5 important steps to take as a new hire
Maggie Stamets is a writer for BUILT BY GIRLS, which prepares the next generation of female and non-binary leaders to step into their power and break into their careers. WAVE is the backbone of BUILT BY GIRLS: it’s a 1:1 matching program that connects high school and college students with top tech professionals across the country. For more information and to sign up check out builtbygirls.com.
The job search is tough between the inevitable rejections, time spent customizing your resume and cover letter to each dream role, and the pressure of salary negotiations once you do get an offer. But when you finally do land that dream role and that exciting first day finally arrives, it’s all worth it.
Although, you’re probably ready to sink your teeth into the new challenge there are a few things to do in your first week that will set you up for success. Here's what they are.
If this is your first full-time job, the stack of paperwork you have to go through when you’re a new hire may seem daunting or a task you can put off for another day. But it’s important to fill everything out thoroughly as soon as you can.
These are tax forms like your W-4, setting up you 401k or retirement savings plan contributions, and opting into other benefits like healthcare. Remember your colleagues in Human Resources, or HR, are there to help you if you’re confused.
Introduce yourself and find a friend
During your first week, you’re going to meet a lot of new people. This can be exciting or overwhelming — or both. Do your best to remember names and roles. This will be helpful down the road when you begin working with more people and teams.
Once you’ve met a few people in the office, take note of who you connect with. In my experience, this is typically someone on my team who is showing me the ropes. This person can become your go-to for your questions as you start diving into your work. It’s also helpful to have someone you can talk with throughout the day in a more relaxed way.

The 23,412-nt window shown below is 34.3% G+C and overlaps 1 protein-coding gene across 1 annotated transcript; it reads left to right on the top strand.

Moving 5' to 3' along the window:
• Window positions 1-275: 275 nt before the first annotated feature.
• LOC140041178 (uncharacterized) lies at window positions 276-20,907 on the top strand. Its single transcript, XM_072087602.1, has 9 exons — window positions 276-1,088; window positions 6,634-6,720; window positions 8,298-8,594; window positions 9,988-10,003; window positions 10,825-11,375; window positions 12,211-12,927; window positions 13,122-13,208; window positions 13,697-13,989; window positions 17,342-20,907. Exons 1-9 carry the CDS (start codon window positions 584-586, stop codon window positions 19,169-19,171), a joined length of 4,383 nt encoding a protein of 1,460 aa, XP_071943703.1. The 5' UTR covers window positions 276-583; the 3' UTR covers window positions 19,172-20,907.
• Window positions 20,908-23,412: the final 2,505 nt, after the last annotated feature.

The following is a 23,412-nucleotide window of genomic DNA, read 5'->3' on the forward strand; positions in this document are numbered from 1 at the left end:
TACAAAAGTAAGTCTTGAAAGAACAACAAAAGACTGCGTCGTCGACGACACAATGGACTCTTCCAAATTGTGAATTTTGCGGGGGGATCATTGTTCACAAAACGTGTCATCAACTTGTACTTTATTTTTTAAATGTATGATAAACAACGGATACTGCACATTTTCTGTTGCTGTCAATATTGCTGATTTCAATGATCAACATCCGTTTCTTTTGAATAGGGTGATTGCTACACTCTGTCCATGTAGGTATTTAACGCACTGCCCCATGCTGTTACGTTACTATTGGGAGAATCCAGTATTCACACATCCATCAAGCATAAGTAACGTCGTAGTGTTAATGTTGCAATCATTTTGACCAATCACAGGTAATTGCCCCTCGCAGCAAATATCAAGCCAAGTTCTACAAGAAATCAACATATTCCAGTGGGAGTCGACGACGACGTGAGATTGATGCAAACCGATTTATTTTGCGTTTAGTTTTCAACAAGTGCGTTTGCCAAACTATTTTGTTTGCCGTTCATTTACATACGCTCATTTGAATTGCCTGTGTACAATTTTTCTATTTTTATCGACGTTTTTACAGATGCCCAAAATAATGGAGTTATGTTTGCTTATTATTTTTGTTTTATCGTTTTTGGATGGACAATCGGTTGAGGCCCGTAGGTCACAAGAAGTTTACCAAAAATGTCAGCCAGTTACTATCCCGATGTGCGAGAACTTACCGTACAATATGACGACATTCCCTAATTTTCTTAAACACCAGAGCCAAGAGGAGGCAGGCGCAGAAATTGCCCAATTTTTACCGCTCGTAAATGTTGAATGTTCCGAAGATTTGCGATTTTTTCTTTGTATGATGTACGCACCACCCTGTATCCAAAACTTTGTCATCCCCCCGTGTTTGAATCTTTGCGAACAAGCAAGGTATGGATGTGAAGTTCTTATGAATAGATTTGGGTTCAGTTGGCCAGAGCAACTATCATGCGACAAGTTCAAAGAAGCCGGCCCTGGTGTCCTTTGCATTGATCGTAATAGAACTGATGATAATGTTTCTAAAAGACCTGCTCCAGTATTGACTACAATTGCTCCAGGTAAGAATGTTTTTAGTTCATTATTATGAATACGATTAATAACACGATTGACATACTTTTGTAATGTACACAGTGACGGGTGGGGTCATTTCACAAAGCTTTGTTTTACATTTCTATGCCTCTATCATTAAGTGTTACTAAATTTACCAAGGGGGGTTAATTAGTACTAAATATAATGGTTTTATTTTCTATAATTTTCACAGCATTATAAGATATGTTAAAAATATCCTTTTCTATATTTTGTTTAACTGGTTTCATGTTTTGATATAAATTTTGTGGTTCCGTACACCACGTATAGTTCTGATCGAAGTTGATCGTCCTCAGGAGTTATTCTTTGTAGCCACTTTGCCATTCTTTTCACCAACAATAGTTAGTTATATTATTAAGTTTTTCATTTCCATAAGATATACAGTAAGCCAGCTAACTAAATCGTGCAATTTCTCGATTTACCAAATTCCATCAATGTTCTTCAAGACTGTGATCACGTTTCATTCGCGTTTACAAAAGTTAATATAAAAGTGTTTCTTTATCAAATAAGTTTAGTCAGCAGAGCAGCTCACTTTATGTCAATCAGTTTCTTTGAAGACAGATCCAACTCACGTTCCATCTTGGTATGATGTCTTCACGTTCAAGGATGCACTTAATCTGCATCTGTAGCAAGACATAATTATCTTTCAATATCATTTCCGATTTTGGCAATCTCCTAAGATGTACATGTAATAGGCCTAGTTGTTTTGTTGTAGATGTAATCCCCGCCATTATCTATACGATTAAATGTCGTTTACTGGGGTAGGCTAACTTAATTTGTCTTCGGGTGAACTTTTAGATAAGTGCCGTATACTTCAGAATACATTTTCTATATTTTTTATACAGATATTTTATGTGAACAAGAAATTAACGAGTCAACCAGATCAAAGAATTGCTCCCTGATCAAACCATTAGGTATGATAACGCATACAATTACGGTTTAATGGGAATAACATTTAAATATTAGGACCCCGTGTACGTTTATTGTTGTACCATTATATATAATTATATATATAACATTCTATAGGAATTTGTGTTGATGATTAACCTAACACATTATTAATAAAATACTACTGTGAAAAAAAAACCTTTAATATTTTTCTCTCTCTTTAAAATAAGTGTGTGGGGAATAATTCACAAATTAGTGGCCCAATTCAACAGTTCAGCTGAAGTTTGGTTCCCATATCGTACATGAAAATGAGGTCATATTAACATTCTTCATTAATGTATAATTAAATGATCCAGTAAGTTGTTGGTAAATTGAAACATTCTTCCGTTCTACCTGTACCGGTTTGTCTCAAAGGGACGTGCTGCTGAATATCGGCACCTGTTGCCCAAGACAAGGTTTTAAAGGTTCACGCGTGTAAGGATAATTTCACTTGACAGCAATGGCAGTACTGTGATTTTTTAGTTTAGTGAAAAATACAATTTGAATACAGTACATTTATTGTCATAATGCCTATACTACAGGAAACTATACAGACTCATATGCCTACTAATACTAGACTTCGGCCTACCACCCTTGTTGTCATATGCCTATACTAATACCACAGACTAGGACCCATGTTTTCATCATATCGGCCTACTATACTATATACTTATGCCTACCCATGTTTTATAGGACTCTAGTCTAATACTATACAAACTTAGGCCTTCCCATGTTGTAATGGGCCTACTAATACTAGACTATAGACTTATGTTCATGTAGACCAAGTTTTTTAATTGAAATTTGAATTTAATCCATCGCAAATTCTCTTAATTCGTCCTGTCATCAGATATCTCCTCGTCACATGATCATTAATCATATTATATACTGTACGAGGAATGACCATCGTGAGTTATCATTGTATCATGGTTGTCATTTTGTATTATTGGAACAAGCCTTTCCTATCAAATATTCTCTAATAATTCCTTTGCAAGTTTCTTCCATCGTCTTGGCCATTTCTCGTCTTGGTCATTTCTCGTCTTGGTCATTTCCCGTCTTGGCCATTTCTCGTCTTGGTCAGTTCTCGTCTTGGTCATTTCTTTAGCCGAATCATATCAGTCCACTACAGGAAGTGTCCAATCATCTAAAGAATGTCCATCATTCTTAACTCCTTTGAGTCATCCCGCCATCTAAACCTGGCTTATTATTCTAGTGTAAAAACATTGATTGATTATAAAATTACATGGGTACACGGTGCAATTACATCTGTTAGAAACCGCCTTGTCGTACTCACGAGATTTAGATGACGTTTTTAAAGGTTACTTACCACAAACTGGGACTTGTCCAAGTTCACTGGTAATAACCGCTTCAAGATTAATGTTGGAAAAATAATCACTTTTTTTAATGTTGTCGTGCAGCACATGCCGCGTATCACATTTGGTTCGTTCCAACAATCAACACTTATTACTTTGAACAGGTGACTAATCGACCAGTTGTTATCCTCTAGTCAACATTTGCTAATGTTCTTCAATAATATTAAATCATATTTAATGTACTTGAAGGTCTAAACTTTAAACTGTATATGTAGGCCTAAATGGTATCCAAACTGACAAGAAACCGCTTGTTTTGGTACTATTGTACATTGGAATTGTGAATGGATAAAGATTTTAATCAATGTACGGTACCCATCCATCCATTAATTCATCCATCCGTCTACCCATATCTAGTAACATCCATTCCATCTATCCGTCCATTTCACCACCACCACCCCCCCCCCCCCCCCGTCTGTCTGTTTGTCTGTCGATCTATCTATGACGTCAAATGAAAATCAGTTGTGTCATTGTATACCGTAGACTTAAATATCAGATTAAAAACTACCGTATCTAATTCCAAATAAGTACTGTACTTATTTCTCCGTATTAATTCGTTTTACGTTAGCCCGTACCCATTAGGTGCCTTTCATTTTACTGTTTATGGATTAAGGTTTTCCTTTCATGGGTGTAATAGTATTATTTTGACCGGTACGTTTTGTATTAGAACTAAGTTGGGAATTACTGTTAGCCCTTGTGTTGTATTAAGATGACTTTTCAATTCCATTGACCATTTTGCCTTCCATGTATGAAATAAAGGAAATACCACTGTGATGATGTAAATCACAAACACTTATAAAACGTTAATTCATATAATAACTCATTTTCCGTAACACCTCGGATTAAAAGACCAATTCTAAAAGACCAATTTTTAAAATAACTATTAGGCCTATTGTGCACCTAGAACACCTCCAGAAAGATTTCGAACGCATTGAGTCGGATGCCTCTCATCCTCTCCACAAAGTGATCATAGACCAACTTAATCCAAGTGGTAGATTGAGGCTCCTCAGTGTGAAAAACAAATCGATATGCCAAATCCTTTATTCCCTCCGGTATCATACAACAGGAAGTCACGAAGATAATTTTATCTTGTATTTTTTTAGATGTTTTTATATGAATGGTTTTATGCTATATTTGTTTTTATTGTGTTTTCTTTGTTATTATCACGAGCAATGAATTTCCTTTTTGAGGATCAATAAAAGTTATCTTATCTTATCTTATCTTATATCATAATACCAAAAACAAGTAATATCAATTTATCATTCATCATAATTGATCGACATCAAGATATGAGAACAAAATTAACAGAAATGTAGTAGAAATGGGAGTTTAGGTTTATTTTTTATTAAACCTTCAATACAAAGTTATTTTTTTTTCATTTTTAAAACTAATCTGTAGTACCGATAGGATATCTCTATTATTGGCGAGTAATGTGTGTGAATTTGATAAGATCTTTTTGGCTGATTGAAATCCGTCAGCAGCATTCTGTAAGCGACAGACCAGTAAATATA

For many people being hired now, your first day is virtual. This can make introductions harder. Be active on the Slack or corporate messenger service. Introduce yourself in any team Slacks and reach out to people on your team individually to let them know a bit about you.
During that first week or two, you’re going to be absorbing a lot of new information. Be sure to ask as many questions as you need to to succeed in your new role. Don’t stress about being annoying — people will want to help and no one expects you to know everything right away.
Just be sure to listen to their answers so you don’t end up repeating questions. It’s also a good idea to Google more general or non-company specific questions first.
Set your boundaries
It’s normal to want to come across as the hard worker that you are, but don’t set expectations you can’t meet. For example, you can show you’re dedicated without always being the first one in and the last one out.
Be sure to be on time and don’t leave until your work is finished. But if you set the tone that you’re okay working very long days, that will become your norm. People respect people who know the value of work-life balance.
Keep your manager in the loop
At the end of your busy first week, it’s a good idea to send your manager a quick email with a status update. Wrap up you week by letting them know what you accomplished or learned in your first week, ask any questions you still may have, and share your plans for the following week. This will demonstrate that you’re proactive and organized.
These tips will help you stand out in your first week, but it’s also important to be yourself. They hired you for a reason, show them who you are, and what excited you about this new opportunity.
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